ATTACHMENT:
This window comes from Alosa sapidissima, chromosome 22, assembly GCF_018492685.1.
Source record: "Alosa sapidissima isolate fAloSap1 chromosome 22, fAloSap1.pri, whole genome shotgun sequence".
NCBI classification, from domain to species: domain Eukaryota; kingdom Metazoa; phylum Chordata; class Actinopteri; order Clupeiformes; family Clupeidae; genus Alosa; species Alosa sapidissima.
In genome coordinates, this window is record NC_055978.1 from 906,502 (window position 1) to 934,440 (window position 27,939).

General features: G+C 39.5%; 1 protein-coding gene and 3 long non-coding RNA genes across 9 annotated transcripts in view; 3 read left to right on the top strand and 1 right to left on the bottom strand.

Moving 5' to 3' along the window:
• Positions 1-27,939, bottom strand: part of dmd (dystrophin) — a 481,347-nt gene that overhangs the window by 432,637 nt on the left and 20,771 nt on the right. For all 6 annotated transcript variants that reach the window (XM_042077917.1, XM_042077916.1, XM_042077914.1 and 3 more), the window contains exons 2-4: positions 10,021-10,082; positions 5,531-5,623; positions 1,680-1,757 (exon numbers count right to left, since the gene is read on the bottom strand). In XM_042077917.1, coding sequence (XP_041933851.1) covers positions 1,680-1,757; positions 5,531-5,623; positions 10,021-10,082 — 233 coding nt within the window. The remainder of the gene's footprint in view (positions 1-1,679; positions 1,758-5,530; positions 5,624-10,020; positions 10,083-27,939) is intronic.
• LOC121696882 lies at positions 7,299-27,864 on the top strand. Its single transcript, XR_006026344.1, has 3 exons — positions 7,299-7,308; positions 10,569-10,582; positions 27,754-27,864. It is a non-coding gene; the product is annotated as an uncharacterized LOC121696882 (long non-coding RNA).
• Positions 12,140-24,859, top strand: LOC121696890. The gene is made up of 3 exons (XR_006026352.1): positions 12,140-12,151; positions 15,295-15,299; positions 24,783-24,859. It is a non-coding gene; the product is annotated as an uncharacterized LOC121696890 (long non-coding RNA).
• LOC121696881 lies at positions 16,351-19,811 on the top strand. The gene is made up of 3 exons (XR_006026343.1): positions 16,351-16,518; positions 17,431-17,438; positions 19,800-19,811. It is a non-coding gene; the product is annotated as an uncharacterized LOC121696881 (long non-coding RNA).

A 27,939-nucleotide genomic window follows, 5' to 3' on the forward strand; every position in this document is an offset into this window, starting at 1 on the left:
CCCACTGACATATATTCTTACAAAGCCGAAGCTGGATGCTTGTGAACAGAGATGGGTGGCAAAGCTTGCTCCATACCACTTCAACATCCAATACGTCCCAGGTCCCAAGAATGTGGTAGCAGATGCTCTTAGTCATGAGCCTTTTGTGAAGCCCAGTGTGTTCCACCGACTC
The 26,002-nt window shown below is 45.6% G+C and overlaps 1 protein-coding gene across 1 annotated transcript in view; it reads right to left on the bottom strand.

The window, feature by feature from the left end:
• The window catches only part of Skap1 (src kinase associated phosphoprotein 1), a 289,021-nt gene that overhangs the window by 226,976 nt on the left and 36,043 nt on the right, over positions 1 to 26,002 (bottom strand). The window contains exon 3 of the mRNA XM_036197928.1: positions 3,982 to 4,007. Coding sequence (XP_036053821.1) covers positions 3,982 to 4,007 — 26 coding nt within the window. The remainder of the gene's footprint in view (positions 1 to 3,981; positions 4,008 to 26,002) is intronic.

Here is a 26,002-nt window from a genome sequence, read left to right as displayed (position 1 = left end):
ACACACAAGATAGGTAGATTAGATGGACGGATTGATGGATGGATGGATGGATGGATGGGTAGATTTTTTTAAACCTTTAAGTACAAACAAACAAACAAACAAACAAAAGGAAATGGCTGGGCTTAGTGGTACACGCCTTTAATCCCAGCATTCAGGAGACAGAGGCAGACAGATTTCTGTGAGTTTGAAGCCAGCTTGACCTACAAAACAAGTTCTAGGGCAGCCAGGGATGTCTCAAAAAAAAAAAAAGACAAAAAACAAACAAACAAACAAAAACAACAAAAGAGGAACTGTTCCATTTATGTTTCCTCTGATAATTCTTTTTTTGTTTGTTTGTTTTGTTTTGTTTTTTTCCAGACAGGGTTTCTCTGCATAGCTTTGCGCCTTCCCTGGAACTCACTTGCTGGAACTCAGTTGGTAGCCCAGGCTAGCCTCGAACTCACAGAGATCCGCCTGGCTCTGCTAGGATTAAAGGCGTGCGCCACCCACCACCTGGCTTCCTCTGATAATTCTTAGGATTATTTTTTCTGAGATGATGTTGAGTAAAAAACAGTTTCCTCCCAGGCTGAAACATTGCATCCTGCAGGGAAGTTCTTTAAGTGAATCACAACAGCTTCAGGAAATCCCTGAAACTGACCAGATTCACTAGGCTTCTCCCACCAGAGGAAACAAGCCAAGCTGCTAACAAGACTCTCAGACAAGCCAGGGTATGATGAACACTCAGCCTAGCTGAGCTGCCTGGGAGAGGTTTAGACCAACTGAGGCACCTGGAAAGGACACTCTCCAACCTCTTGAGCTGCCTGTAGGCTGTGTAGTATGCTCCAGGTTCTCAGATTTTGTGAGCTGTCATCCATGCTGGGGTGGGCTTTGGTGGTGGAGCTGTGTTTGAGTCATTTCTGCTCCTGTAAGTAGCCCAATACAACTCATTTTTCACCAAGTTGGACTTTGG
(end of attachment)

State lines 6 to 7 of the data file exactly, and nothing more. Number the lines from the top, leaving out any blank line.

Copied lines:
Moving 5' to 3' along the window:
• Positions 1-27,939, bottom strand: part of dmd (dystrophin) — a 481,347-nt gene that overhangs the window by 432,637 nt on the left and 20,771 nt on the right. For all 6 annotated transcript variants that reach the window (XM_042077917.1, XM_042077916.1, XM_042077914.1 and 3 more), the window contains exons 2-4: positions 10,021-10,082; positions 5,531-5,623; positions 1,680-1,757 (exon numbers count right to left, since the gene is read on the bottom strand). In XM_042077917.1, coding sequence (XP_041933851.1) covers positions 1,680-1,757; positions 5,531-5,623; positions 10,021-10,082 — 233 coding nt within the window. The remainder of the gene's footprint in view (positions 1-1,679; positions 1,758-5,530; positions 5,624-10,020; positions 10,083-27,939) is intronic.